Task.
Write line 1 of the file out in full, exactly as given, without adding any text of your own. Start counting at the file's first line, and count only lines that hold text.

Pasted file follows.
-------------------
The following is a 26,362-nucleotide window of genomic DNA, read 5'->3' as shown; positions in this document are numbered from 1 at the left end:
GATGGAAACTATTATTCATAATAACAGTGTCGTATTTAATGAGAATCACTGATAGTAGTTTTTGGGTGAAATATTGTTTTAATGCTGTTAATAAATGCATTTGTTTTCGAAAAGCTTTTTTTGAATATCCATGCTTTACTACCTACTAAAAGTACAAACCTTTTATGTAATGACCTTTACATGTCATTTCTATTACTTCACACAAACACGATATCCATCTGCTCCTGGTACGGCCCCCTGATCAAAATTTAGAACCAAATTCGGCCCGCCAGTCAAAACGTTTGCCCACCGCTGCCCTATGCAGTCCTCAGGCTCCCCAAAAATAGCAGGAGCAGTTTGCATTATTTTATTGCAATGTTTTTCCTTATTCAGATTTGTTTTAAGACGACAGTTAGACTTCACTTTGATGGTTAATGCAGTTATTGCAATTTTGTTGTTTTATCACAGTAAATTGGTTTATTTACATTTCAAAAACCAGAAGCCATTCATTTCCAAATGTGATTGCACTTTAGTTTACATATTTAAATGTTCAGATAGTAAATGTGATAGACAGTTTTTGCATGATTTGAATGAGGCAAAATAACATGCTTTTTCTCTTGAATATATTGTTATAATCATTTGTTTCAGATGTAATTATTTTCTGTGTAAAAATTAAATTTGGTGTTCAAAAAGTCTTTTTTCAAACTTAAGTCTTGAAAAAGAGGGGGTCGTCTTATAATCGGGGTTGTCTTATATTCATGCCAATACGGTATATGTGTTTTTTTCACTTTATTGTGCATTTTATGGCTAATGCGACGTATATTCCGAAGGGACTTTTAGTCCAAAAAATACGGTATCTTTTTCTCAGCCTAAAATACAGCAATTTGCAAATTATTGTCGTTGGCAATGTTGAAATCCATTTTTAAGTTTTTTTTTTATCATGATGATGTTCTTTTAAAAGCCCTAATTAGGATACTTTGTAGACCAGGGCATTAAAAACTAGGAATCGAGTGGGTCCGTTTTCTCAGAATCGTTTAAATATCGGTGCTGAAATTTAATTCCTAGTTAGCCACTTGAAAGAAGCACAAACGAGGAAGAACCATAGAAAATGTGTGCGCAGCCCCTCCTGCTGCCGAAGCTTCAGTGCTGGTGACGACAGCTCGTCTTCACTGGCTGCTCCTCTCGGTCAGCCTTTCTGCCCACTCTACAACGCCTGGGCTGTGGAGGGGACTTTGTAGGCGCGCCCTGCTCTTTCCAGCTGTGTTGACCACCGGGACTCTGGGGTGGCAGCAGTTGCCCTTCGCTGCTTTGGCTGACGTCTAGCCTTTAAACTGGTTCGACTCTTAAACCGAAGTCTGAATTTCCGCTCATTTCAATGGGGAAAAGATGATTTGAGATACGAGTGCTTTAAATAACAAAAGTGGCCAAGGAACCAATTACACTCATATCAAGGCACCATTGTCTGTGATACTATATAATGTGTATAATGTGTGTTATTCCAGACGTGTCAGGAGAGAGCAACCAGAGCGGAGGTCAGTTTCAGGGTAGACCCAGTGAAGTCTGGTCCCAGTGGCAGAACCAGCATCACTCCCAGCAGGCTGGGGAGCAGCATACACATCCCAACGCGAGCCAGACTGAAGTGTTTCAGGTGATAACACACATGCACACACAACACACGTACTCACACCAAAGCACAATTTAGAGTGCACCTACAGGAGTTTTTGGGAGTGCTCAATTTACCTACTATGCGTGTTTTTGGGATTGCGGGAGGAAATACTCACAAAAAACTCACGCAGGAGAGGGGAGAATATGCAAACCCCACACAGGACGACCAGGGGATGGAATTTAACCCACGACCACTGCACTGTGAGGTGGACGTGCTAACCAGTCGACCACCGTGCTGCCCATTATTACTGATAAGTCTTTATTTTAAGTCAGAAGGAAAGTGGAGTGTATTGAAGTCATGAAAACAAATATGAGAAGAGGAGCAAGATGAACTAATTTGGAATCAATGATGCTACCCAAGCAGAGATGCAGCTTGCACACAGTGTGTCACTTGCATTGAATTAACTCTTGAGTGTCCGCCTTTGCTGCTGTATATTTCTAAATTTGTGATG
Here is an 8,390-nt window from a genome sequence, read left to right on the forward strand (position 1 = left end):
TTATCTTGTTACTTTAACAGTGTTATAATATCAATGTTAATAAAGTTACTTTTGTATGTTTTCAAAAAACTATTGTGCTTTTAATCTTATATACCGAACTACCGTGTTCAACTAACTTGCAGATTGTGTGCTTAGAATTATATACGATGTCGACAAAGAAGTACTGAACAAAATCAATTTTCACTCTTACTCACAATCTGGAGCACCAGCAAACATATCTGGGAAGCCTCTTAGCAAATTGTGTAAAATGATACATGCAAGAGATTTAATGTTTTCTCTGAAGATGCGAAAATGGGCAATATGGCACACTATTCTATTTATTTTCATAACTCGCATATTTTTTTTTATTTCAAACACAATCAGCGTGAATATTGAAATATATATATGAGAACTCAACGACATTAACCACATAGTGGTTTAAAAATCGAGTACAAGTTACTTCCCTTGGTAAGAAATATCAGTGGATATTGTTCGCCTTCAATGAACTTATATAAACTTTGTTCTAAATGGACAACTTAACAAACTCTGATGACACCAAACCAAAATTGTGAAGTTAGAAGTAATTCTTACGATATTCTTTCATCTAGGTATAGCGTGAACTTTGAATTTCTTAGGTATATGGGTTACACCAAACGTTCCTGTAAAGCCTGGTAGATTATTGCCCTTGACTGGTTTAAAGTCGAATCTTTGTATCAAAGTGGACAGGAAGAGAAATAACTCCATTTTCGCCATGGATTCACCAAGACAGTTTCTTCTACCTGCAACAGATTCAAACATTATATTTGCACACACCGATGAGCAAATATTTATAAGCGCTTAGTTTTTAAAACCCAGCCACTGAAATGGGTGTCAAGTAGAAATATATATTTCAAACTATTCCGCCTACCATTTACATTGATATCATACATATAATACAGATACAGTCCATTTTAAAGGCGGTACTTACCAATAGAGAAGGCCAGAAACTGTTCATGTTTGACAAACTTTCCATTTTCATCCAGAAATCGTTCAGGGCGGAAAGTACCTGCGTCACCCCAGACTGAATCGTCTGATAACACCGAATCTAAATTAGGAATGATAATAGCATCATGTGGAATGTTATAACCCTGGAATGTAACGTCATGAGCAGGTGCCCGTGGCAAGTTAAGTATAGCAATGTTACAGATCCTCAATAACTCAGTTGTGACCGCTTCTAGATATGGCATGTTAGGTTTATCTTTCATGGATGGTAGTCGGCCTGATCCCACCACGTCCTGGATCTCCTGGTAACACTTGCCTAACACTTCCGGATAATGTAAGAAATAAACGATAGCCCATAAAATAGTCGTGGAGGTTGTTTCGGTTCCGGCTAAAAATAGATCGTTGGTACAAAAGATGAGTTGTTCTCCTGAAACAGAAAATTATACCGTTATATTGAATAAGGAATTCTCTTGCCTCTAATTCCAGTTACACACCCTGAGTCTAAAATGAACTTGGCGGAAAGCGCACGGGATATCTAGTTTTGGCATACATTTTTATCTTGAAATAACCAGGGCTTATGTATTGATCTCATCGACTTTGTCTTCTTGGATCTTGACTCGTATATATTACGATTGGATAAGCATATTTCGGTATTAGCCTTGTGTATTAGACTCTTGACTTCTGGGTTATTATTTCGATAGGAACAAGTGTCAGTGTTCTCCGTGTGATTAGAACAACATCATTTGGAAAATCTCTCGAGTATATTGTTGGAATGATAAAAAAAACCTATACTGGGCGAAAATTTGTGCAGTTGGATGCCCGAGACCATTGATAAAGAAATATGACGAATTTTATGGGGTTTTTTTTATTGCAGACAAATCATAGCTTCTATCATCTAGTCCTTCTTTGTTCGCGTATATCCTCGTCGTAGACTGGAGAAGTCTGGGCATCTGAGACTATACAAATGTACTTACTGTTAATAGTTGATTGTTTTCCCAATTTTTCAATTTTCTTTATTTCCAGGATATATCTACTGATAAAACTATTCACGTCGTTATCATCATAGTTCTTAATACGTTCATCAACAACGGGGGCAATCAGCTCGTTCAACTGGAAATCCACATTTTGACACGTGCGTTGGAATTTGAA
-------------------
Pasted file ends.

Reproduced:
The following is a 26,362-nucleotide window of genomic DNA, read 5'->3' as shown; positions in this document are numbered from 1 at the left end: